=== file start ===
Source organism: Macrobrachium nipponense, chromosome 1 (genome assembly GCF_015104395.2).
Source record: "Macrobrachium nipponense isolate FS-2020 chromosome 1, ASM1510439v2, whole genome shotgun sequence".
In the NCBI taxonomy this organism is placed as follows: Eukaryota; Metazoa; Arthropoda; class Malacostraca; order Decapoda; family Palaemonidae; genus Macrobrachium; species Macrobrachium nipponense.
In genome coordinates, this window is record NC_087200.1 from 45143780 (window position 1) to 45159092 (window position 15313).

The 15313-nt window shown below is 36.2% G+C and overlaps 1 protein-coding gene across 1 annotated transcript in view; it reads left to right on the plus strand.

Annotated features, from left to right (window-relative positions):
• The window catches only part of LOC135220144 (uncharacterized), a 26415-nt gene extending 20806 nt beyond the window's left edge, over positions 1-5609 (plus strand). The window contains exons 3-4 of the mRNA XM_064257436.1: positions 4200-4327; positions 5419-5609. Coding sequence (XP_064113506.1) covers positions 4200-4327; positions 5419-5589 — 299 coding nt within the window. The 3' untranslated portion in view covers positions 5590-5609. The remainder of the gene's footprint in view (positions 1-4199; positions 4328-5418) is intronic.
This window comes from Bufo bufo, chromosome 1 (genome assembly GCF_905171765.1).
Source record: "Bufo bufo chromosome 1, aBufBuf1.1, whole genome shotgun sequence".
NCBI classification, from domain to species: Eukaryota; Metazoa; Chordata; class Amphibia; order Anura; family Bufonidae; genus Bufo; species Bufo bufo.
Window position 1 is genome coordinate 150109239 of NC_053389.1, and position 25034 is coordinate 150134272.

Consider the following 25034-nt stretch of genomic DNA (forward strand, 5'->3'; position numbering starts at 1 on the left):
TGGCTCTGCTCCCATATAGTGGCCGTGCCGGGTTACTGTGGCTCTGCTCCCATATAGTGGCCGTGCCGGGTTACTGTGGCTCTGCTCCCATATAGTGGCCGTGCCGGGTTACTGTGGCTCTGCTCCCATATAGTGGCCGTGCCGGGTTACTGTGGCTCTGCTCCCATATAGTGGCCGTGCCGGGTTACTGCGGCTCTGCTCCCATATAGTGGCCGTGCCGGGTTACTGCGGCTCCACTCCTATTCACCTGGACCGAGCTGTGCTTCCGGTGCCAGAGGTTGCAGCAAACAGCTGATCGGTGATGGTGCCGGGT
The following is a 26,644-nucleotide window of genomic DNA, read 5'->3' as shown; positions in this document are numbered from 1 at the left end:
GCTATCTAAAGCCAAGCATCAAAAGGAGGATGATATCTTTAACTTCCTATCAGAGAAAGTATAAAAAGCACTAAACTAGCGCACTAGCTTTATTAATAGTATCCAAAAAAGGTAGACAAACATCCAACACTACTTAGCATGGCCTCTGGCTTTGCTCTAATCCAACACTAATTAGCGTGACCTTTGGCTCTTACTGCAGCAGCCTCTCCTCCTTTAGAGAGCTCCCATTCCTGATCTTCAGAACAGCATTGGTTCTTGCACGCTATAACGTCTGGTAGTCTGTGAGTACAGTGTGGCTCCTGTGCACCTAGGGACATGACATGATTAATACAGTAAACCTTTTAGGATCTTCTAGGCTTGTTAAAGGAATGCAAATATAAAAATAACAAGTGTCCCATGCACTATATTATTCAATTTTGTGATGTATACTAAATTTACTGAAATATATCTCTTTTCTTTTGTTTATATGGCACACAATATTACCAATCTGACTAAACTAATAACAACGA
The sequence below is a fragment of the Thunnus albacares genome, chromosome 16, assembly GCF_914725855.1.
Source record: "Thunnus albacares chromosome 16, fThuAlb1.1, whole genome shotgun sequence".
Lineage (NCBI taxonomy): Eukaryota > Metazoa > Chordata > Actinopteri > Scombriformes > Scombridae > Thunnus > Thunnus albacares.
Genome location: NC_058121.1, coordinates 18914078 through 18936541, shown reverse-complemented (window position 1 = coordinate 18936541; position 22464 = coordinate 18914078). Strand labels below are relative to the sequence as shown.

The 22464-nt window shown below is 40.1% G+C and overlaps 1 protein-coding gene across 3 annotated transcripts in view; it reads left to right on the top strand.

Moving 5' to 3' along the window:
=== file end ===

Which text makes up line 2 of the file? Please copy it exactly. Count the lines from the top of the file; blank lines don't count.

Source record: "Macrobrachium nipponense isolate FS-2020 chromosome 1, ASM1510439v2, whole genome shotgun sequence".